- Verizon Wireless: 1.3 million retail net customer additions, up 12.5 percent from last year's quarter (1.4 million total net customer additions); strong revenue growth of 18.2 percent over last year's quarter; strong margins; total customers at 36.0 million
- Long-Distance: 1.3 million net additional long-distance lines; 15.9 million total lines; growth of 27 percent since year-end 2002
- DSL (digital subscriber lines): 185,000 net additional lines; 2.1 million total lines; growth of 27 percent since year-end 2002
- Diluted Earnings Per Share (EPS): 64 cents in fully diluted EPS, compared with $1.60 per share in third quarter 2002 (last year's quarter included net special gains)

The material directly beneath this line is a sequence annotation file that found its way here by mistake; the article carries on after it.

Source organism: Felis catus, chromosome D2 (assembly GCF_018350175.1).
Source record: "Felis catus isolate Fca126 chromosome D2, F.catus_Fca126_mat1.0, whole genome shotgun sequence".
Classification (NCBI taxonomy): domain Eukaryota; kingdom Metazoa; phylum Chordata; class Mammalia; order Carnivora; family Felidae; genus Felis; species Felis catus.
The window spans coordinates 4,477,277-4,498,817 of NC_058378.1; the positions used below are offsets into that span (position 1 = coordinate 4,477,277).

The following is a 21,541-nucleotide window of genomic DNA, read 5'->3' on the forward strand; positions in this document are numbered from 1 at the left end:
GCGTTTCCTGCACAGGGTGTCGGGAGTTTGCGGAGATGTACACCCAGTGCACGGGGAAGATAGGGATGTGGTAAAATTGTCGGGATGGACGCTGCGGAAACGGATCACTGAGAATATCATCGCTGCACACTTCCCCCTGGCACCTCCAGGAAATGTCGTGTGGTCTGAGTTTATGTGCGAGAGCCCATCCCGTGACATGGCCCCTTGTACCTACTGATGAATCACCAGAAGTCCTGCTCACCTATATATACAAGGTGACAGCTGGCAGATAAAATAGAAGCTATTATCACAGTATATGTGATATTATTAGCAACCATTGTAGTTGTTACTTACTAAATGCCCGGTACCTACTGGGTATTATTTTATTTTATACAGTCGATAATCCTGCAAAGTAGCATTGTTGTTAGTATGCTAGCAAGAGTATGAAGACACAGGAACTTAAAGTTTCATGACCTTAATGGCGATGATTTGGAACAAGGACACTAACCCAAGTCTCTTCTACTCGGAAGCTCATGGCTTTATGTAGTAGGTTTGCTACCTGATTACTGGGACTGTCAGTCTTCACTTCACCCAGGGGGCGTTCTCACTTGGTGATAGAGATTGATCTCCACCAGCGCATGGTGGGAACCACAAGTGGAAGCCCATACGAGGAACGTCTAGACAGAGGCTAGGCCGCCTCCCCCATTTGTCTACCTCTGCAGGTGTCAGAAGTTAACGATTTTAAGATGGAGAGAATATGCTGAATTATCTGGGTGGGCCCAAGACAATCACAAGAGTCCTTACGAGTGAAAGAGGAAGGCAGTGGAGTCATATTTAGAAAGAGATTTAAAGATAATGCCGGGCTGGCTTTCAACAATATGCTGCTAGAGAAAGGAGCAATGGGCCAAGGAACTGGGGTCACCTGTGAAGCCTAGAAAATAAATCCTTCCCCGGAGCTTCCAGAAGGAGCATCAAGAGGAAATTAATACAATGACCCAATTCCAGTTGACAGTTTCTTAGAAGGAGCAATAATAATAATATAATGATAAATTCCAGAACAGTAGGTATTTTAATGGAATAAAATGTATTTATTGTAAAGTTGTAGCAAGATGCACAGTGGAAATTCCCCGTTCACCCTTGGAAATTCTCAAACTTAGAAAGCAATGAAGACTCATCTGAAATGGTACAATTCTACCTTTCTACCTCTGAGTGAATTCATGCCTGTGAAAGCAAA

- EPS Before Special Items (non-GAAP measure): 67 cents, compared with 77 cents in EPS before special items in third quarter 2002
- Debt Reduction: Net debt (non-GAAP, gross debt less cash and cash equivalents) reduced by $7.1 billion since year-end 2002 to $44.7 billion
- Free Cash Flow (non-GAAP, cash from operating activities less capital expenditures and dividends): $5.0 billion in first nine months of 2003
Note: See the schedules accompanying this news release and www.verizon.com/investor for reconciliations to generally accepted accounting principles (GAAP) for the non-GAAP financial measures mentioned in this announcement.
NEW YORK - Verizon Communications Inc. (NYSE:VZ) today announced third quarter 2003 fully diluted EPS of 64 cents, or 67 cents before one special item, supported by strong revenues and customer additions from wireless, long-distance, DSL and other growth initiatives.